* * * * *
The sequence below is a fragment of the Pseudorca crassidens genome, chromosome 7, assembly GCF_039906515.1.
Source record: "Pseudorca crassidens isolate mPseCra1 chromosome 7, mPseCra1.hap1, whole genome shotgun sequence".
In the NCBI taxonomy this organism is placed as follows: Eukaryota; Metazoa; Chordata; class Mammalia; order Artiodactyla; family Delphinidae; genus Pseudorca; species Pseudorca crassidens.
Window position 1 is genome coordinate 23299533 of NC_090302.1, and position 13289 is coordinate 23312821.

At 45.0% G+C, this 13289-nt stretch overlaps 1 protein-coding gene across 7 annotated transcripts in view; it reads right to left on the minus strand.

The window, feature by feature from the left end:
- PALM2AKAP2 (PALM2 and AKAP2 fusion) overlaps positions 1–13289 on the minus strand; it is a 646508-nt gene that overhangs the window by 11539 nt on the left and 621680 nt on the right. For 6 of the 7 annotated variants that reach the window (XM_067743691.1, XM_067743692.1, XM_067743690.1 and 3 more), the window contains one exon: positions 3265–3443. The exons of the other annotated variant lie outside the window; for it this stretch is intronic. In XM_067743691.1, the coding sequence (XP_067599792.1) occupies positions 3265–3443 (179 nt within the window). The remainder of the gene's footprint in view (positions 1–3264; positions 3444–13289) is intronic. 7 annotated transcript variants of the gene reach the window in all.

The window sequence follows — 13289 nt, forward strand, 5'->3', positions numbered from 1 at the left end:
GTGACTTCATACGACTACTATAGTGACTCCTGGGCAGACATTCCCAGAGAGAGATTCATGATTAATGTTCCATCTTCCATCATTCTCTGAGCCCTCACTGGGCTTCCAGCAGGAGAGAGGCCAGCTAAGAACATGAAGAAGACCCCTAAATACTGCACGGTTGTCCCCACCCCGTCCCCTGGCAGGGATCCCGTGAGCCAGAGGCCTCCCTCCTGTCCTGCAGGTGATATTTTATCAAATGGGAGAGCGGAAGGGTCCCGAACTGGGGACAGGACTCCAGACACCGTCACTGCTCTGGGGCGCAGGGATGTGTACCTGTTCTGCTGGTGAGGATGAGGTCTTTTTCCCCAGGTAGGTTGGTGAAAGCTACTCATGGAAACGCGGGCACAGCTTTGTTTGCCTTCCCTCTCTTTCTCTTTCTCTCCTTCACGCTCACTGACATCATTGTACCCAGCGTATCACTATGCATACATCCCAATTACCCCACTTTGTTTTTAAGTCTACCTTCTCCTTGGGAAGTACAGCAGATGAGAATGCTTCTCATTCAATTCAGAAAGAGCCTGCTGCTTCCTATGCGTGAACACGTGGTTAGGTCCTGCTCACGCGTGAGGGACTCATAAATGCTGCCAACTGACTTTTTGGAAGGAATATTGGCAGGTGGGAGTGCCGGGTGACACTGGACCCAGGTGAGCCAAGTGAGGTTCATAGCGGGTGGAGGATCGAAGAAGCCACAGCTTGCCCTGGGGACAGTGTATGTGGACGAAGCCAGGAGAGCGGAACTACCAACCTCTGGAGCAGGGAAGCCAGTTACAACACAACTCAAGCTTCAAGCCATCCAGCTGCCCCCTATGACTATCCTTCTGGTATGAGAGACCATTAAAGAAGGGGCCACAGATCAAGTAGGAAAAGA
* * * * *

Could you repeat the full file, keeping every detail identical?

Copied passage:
The sequence below is a fragment of the Pseudorca crassidens genome, chromosome 7, assembly GCF_039906515.1.
Source record: "Pseudorca crassidens isolate mPseCra1 chromosome 7, mPseCra1.hap1, whole genome shotgun sequence".
In the NCBI taxonomy this organism is placed as follows: Eukaryota; Metazoa; Chordata; class Mammalia; order Artiodactyla; family Delphinidae; genus Pseudorca; species Pseudorca crassidens.
Window position 1 is genome coordinate 23299533 of NC_090302.1, and position 13289 is coordinate 23312821.

At 45.0% G+C, this 13289-nt stretch overlaps 1 protein-coding gene across 7 annotated transcripts in view; it reads right to left on the minus strand.

The window, feature by feature from the left end:
- PALM2AKAP2 (PALM2 and AKAP2 fusion) overlaps positions 1–13289 on the minus strand; it is a 646508-nt gene that overhangs the window by 11539 nt on the left and 621680 nt on the right. For 6 of the 7 annotated variants that reach the window (XM_067743691.1, XM_067743692.1, XM_067743690.1 and 3 more), the window contains one exon: positions 3265–3443. The exons of the other annotated variant lie outside the window; for it this stretch is intronic. In XM_067743691.1, the coding sequence (XP_067599792.1) occupies positions 3265–3443 (179 nt within the window). The remainder of the gene's footprint in view (positions 1–3264; positions 3444–13289) is intronic. 7 annotated transcript variants of the gene reach the window in all.

The window sequence follows — 13289 nt, forward strand, 5'->3', positions numbered from 1 at the left end:
GTGACTTCATACGACTACTATAGTGACTCCTGGGCAGACATTCCCAGAGAGAGATTCATGATTAATGTTCCATCTTCCATCATTCTCTGAGCCCTCACTGGGCTTCCAGCAGGAGAGAGGCCAGCTAAGAACATGAAGAAGACCCCTAAATACTGCACGGTTGTCCCCACCCCGTCCCCTGGCAGGGATCCCGTGAGCCAGAGGCCTCCCTCCTGTCCTGCAGGTGATATTTTATCAAATGGGAGAGCGGAAGGGTCCCGAACTGGGGACAGGACTCCAGACACCGTCACTGCTCTGGGGCGCAGGGATGTGTACCTGTTCTGCTGGTGAGGATGAGGTCTTTTTCCCCAGGTAGGTTGGTGAAAGCTACTCATGGAAACGCGGGCACAGCTTTGTTTGCCTTCCCTCTCTTTCTCTTTCTCTCCTTCACGCTCACTGACATCATTGTACCCAGCGTATCACTATGCATACATCCCAATTACCCCACTTTGTTTTTAAGTCTACCTTCTCCTTGGGAAGTACAGCAGATGAGAATGCTTCTCATTCAATTCAGAAAGAGCCTGCTGCTTCCTATGCGTGAACACGTGGTTAGGTCCTGCTCACGCGTGAGGGACTCATAAATGCTGCCAACTGACTTTTTGGAAGGAATATTGGCAGGTGGGAGTGCCGGGTGACACTGGACCCAGGTGAGCCAAGTGAGGTTCATAGCGGGTGGAGGATCGAAGAAGCCACAGCTTGCCCTGGGGACAGTGTATGTGGACGAAGCCAGGAGAGCGGAACTACCAACCTCTGGAGCAGGGAAGCCAGTTACAACACAACTCAAGCTTCAAGCCATCCAGCTGCCCCCTATGACTATCCTTCTGGTATGAGAGACCATTAAAGAAGGGGCCACAGATCAAGTAGGAAAAGA